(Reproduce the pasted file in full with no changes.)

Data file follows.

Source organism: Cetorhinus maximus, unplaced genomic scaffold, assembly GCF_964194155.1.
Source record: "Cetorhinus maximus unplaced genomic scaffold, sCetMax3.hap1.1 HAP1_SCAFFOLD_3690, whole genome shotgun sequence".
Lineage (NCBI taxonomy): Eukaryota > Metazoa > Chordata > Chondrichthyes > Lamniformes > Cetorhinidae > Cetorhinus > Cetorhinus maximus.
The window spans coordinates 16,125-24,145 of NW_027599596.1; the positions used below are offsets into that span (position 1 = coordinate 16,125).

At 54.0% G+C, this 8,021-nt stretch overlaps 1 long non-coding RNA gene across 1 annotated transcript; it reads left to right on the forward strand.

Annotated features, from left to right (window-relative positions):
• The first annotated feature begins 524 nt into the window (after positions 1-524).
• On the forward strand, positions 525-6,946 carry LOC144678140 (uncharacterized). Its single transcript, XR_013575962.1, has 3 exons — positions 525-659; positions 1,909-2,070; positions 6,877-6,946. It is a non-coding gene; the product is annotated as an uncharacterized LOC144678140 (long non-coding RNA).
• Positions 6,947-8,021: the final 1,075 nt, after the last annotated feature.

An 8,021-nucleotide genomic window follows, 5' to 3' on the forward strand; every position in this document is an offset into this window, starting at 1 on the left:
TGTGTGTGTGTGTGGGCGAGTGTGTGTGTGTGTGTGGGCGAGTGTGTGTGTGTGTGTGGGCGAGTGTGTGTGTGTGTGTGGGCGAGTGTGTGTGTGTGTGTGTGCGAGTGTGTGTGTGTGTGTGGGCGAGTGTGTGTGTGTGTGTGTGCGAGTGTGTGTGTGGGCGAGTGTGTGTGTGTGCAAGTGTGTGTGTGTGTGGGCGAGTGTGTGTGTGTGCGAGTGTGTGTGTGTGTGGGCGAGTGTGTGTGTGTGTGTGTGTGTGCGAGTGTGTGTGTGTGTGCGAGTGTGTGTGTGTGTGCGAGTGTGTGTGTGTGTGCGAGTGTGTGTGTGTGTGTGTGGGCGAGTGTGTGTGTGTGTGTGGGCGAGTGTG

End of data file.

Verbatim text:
Source organism: Cetorhinus maximus, unplaced genomic scaffold, assembly GCF_964194155.1.
Source record: "Cetorhinus maximus unplaced genomic scaffold, sCetMax3.hap1.1 HAP1_SCAFFOLD_3690, whole genome shotgun sequence".
Lineage (NCBI taxonomy): Eukaryota > Metazoa > Chordata > Chondrichthyes > Lamniformes > Cetorhinidae > Cetorhinus > Cetorhinus maximus.
The window spans coordinates 16,125-24,145 of NW_027599596.1; the positions used below are offsets into that span (position 1 = coordinate 16,125).

At 54.0% G+C, this 8,021-nt stretch overlaps 1 long non-coding RNA gene across 1 annotated transcript; it reads left to right on the forward strand.

Annotated features, from left to right (window-relative positions):
• The first annotated feature begins 524 nt into the window (after positions 1-524).
• On the forward strand, positions 525-6,946 carry LOC144678140 (uncharacterized). Its single transcript, XR_013575962.1, has 3 exons — positions 525-659; positions 1,909-2,070; positions 6,877-6,946. It is a non-coding gene; the product is annotated as an uncharacterized LOC144678140 (long non-coding RNA).
• Positions 6,947-8,021: the final 1,075 nt, after the last annotated feature.

An 8,021-nucleotide genomic window follows, 5' to 3' on the forward strand; every position in this document is an offset into this window, starting at 1 on the left:
TGTGTGTGTGTGTGGGCGAGTGTGTGTGTGTGTGTGGGCGAGTGTGTGTGTGTGTGTGGGCGAGTGTGTGTGTGTGTGTGGGCGAGTGTGTGTGTGTGTGTGTGCGAGTGTGTGTGTGTGTGTGGGCGAGTGTGTGTGTGTGTGTGTGCGAGTGTGTGTGTGGGCGAGTGTGTGTGTGTGCAAGTGTGTGTGTGTGTGGGCGAGTGTGTGTGTGTGCGAGTGTGTGTGTGTGTGGGCGAGTGTGTGTGTGTGTGTGTGTGTGCGAGTGTGTGTGTGTGTGCGAGTGTGTGTGTGTGTGCGAGTGTGTGTGTGTGTGCGAGTGTGTGTGTGTGTGTGTGGGCGAGTGTGTGTGTGTGTGTGGGCGAGTGTG